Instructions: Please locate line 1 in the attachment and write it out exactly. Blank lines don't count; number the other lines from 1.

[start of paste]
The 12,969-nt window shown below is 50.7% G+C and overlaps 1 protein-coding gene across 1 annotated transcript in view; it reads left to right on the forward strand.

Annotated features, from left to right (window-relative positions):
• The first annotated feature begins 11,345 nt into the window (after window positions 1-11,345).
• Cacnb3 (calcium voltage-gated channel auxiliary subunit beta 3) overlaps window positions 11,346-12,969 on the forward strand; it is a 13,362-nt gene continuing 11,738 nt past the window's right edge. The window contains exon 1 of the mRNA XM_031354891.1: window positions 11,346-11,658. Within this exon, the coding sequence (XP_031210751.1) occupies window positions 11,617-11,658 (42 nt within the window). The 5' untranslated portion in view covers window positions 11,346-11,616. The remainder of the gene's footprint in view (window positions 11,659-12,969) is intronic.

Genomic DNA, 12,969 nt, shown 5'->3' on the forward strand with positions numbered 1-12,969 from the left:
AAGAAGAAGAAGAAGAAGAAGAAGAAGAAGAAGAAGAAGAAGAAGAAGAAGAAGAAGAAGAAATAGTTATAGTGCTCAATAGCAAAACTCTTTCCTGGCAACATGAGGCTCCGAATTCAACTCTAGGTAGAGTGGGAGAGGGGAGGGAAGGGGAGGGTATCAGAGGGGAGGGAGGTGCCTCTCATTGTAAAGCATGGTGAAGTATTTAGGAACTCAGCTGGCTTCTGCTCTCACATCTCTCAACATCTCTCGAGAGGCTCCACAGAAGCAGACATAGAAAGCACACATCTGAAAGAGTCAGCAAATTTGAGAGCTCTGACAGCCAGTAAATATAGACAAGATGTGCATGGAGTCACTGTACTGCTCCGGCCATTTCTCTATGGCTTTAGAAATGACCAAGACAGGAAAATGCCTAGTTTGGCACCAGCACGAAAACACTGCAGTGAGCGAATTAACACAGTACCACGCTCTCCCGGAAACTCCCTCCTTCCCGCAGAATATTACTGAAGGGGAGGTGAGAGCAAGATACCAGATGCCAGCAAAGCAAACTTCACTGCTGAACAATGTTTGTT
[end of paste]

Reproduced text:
The 12,969-nt window shown below is 50.7% G+C and overlaps 1 protein-coding gene across 1 annotated transcript in view; it reads left to right on the forward strand.